Business owners insurance, or commercial insurance, often comes as a package including business property coverage and business liability coverage. As a business owner you strive to make your business unique against the competition. Therefore, your insurance policy should be unique to your individualized business needs. At Sandmire Insurance Agency we pride ourselves on our personalized service to learn everything we need to know about you and your business. This understanding allows us to provide you with a tailored policy.

Listed below are some of the types of commercial policies we can write for you:

  • Contractors
  • Truckers
  • Painters
  • Auto Service/ Garage
  • Office buildings
  • Manufacturing
  • Lodging
  • Retail
  • And Many More!


Workers’ Compensation

Depending on your business, you may also be in need of workers’ compensation coverage. Workers’ comp varies from state to state, but the main objective is to cover a worker in the event they are injured on the job. This coverage includes medical care, lost wages/ disability, and rehabilitation. Workers’ compensation is not just to protect the employee; this coverage acts as an agreement between the employee(s) and employer that the employee will not sue the employer for damages as the workers’ compensation is in place to cover said damages.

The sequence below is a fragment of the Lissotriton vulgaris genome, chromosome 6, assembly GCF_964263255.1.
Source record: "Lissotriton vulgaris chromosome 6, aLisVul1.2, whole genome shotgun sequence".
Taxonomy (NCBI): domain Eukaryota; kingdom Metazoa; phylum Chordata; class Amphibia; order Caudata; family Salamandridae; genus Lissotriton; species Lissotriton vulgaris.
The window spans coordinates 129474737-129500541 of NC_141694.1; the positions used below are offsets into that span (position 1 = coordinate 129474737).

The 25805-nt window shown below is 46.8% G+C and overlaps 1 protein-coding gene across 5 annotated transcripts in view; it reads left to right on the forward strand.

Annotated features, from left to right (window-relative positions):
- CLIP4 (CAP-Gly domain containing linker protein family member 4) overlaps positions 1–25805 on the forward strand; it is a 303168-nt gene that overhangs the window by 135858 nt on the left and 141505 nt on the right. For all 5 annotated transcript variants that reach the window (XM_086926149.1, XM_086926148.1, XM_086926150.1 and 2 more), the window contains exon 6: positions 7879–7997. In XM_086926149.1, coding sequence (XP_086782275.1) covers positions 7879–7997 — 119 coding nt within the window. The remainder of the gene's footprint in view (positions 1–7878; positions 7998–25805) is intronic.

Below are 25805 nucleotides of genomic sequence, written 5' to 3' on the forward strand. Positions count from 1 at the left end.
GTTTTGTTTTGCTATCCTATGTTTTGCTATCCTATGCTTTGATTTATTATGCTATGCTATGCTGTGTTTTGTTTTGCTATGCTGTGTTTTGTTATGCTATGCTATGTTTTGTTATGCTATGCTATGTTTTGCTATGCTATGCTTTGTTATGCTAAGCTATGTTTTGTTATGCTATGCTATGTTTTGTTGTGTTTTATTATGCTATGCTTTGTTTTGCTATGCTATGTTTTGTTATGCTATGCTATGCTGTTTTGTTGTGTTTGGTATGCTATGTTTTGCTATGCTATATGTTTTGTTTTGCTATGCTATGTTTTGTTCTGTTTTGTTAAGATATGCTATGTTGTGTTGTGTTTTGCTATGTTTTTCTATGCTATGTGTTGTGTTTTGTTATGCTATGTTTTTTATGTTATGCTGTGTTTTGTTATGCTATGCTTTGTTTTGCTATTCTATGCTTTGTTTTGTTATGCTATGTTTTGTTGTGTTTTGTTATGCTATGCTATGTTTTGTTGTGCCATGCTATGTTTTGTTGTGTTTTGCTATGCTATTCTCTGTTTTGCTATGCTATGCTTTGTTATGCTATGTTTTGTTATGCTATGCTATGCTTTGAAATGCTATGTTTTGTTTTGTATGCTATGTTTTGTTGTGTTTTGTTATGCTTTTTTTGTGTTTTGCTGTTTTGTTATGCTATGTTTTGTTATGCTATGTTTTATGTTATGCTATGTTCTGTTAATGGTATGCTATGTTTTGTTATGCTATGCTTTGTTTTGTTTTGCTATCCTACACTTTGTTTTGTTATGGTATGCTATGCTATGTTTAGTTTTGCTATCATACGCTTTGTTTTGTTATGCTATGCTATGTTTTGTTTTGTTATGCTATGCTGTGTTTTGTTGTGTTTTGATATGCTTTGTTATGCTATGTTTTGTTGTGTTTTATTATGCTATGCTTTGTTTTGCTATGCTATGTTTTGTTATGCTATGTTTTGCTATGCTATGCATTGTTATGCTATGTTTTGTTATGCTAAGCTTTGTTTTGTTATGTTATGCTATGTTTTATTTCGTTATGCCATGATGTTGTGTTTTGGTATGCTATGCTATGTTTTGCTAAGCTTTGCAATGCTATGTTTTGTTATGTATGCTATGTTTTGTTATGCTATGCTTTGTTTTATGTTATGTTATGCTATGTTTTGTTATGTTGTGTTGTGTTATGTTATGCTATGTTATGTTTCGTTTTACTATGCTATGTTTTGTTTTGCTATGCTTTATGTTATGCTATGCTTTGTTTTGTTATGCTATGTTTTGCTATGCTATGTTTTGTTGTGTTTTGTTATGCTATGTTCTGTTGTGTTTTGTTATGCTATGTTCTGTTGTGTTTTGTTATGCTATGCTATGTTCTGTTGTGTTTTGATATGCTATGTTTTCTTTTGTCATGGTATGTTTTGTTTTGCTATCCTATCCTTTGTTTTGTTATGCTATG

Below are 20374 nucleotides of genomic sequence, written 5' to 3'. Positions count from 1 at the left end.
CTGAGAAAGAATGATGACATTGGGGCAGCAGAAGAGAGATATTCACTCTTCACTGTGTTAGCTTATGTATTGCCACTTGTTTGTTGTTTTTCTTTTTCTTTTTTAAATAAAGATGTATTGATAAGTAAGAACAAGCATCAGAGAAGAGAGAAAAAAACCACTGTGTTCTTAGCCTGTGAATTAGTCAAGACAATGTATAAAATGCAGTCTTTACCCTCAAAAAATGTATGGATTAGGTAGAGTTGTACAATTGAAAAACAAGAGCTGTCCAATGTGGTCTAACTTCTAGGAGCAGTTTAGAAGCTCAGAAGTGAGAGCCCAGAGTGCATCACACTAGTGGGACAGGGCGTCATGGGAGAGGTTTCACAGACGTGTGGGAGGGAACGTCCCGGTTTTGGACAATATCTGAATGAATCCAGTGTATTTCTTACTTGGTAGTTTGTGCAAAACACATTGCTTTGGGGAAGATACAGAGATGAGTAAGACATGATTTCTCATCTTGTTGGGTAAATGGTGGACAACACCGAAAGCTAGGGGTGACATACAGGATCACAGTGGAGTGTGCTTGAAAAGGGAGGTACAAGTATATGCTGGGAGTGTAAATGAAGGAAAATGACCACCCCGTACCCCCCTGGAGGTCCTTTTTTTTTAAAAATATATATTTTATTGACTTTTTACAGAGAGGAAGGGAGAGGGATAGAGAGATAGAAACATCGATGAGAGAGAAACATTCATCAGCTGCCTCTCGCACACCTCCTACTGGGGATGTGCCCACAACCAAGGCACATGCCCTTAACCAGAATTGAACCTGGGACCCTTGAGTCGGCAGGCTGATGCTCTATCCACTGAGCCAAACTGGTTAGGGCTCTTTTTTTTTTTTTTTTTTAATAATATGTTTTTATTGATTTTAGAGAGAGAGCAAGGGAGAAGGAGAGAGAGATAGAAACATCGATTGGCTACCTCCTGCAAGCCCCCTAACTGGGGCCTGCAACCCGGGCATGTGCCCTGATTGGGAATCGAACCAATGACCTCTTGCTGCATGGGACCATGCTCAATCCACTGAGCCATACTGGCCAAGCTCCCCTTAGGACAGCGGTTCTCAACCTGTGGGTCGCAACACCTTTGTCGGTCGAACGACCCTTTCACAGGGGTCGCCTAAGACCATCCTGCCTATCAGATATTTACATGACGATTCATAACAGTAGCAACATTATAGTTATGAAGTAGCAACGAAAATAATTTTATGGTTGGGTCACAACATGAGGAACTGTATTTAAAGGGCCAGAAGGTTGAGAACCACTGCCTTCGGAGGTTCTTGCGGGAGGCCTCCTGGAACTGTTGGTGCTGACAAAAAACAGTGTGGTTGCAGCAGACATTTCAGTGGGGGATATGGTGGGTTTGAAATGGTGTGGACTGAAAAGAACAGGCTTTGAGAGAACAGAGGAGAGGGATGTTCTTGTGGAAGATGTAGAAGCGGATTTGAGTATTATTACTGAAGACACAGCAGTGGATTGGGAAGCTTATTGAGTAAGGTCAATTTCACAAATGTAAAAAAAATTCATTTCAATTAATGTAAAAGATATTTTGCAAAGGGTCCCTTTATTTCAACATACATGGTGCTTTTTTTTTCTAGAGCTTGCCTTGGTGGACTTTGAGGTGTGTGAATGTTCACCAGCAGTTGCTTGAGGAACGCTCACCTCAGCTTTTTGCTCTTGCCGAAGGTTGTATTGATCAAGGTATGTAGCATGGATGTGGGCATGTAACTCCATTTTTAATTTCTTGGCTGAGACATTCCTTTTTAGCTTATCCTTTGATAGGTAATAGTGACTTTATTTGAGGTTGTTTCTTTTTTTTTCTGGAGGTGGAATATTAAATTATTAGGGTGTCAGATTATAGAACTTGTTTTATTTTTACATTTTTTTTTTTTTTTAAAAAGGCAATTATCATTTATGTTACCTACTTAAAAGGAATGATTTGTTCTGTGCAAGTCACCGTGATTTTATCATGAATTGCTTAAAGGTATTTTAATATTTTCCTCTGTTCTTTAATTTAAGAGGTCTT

Surety Bonds

We also write Surety Bonds. A Surety Bond provides a way to financially ensure work is completed according to pre-determined terms. The parties involved are:

  • The Surety – company issuing the bond to financially guarantee the principal completes the agreed upon task
  • Principal – individual who pays for bond to back his/ her promise to complete the work
  • Obligee – entity requiring the principal to obtain a bond


Example of a Surety bond: A contractor (principal) has obtained a job from a government agency to perform a specific task. The government agency (obligee) requires the contractor to obtain a Surety Bond (from surety) to financially guarantee the work is done in accordance to the terms of theĀ  contract.

Let’s take the example one step further: In this case, the contractor does not meet the terms of the agreement. The obligee can file a claim with the surety. If the surety determines the claim is valid and pays a sum to the obligee, the principal has to repay the surety that sum.

Based on this example we can determine that a surety bond is NOT a form of insurance for the principal, but more of a line of credit. It could be looked at as insurance for the obligee. However, the obligee pays no premiums since the principal is required to pay for the cost of the bond. You could consider a Surety Bond as somewhat of a cost of doing business.

Contractor Business Photo